"I remember you on Montel Williams telling the family of Amanda Berry she was dead," wrote one commenter on Browne's Facebook page. "What do you have to say for yourself? What a horrible horrible thing to say to a family holding on to nothing but hope and faith."

"Can you admit that you're a hack now?" asked another.

"I hope todays events seal it for you and everyone else who take advantage of those in mourning," wrote another.

Not likely.

Browne announced the death of Amanda Berry in 2004, when she appeared on Williams' show to tell Berry's mother, Louwana Miller, that her daughter was "in heaven and on the other side" and that her last words were "goodbye, mom, I love you". Miller would die a year later of heart failure.

In fact, Berry escaped Monday from a Cleveland home where she had been held captive with two other women for more than a decade. A child who is hers was also removed from the home, according to police.
http://www.guardian.co.uk/world/2013/ma ... -cleveland
 

Bigfoot73

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Utterly unforgivable. Just read her Facebook page, she's a complete fruitcake.
Maybe this will become the beginning of the end for TV psychics.
 

sherbetbizarre

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Presley 'Rhonda' Gridley, Self-Described 'Psychic,' Ordered To Pay $7 Million For False Mass Grave Claim

We see financial pain in her future.

The Houston Chronicle reported this week that Presley "Rhonda" Gridley was ordered to pay $6.8 million to a Texas couple after she made false claims about a mass grave at the home of Joe Bankston and Gena Charlton.

Gridley called the Liberty County, Tex. Sheriff's Office in June 2011, "claiming that a mass grave containing dismembered bodies was at the plaintiffs' home," according to the Chronicle.

The sheriffs' office told the media about these accusations and, before long, the story had garnered international headlines and set off a wave of bad will toward the victims of the false intel, according to a previous report from the Dallas Observer.

The lawsuit claimed that Bankston and Charlton were on vacation when the story was first reported. They returned home to find "a house full of broken dishes, overturned furniture, and 'animal urine and feces'" according to the Observer. The suit also said the couple has lost friends because of the debacle.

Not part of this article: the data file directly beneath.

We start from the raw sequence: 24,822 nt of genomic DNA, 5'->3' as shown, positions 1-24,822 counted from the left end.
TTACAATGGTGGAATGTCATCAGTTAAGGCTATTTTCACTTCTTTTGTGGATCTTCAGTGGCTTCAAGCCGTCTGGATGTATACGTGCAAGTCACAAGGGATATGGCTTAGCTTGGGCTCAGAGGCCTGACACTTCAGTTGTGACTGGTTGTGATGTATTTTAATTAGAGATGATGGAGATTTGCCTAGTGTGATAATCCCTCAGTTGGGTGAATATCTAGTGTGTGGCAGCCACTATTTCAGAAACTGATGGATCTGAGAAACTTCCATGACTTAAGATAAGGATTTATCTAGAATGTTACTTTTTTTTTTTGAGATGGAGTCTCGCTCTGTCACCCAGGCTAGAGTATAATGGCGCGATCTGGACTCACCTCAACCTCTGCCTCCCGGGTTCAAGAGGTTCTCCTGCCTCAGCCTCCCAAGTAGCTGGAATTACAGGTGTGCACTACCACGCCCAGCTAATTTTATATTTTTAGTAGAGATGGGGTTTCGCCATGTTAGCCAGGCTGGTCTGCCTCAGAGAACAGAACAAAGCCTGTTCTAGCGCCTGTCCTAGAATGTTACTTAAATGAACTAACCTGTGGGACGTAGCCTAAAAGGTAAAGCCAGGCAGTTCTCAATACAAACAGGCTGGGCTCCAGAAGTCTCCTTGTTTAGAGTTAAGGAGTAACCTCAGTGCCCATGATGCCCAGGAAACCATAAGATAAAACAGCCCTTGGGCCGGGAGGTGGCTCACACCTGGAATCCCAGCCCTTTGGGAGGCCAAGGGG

Discovery's Benjamin Radford provides some context for psychics who make less than truthful accusations:

Psychic information often wastes police time and resources following up on false leads. Despite popular belief and claims to the contrary, there is not a single documented case of a missing person being found or recovered due to psychic information. Psychics have consistently failed to find missing persons, including high-profile disappearances like Natalee Holloway and Holly Bobo (the Tennessee woman abducted in April 2011 who remains missing despite efforts by dozens of psychics).
http://www.huffingtonpost.com/2013/06/1 ... weird-news
 

sherbetbizarre

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Ooooh -

Daily Mail payout to Sally Morgan over psychic 'scam' article

The publisher of the Daily Mail has agreed to pay "substantial" damages to a psychic after an article suggested she had "perpetrated a scam" on a theatre audience, a judge has heard.

Associated Newspapers has apologised to Sally Morgan and also agreed to pay her legal costs, the High Court was told.

Mr Justice Tugendhat heard Mrs Morgan was a psychic who had become well-known through TV and theatre appearances.

A statement on Mrs Morgan's website revealed the payout had been £125,000.

And she herself was quoted as saying: "It was an unjustified and unfair attack and it has been a very difficult, costly and painful process to get where I am today and to rectify that wrong.

"There will always be sceptics who attack my work and I understand and accept that. However, to libel me and falsely accuse me of a con trick does not constitute rational commentary or debate. I hope now this settlement and apology will repair the damage that has been done."

Mrs Morgan sued for libel after the article was published in September 2011.

Her lawyer, Graham Atkins, had told the court: "She has performed in over 600 shows in more than 100 different theatres or venues to audiences stretching into the hundreds of thousands."

"It was following a theatre performance in September 2011 in Dublin that an article appeared in the Daily Mail which, in the context of a general attack on psychics as being charlatans, accused Mrs Morgan specifically of having used a hidden earpiece during her performance in order to receive instructions from her team which she then repeated on stage as if she had received them from the spirit world."